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Communication Through Portraiture

July 11, 2017

One of the best things about working in the Center for Creative Connections is getting to see all the hard work of redesigning the spaces come to life. Over the last few weeks, staff and visitors alike have watched some new faces pop up on our walls in the front gallery.

 

Today, technology makes it easy to snap hundreds of photos of ourselves on a front facing camera phone. But for centuries, portraiture has played an important role in how we study and interpret subjects through aspects like environments, surrounding props, clothing and even color and lighting. All of these things are visual clues shown to us by the artists to communicate an underlying narrative about the subject. Even the way an artist chooses to capture their sitter can reflect on their relationship with them. Observing Chuck Close’s “Phil/Fingerprint” from a distance, you might not realize that Close used his own fingerprints to create an intimate portrait of his close friend, composer Phillip Glass.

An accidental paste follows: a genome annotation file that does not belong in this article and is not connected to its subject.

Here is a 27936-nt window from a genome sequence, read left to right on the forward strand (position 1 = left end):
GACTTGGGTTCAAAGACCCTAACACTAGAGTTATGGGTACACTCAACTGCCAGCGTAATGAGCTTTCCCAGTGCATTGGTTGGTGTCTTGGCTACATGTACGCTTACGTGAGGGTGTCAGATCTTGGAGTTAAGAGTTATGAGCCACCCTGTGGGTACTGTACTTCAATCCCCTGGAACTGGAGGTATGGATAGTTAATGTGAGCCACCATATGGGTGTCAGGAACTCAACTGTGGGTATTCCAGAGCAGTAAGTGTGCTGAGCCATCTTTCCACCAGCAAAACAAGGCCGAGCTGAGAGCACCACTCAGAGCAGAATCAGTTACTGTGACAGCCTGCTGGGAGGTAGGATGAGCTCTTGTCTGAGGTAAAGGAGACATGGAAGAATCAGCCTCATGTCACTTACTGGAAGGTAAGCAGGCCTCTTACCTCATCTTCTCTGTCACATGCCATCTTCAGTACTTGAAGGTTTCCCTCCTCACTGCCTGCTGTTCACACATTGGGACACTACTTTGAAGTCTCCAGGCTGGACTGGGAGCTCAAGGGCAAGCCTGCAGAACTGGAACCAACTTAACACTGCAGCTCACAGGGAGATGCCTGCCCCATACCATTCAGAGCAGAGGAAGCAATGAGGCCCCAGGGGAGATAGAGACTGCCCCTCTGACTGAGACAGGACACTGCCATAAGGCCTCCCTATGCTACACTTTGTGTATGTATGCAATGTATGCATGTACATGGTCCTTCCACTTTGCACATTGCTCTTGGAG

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Chuck Close, ‘Phil/Fingerprint’, 1981, Lithograph, Dallas Museum of Art, Mr. and Mrs. Jake L. Hamon Fund

After viewing and reading more about all the artists and subjects that fill the gallery, we’re inviting visitors to put their own methods to the test when capturing a subject. We’ve been watching over the last few weeks how visitors have excitedly sat at one of our tables in the gallery to sketch themselves or a friend…

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…or at the C3 Photo Studio to find the right pose for their own compelling portrait.

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Strike a pose when you stop by C3 on your next visit!

Kerry Butcher
Center for Creative Connections Coordinator

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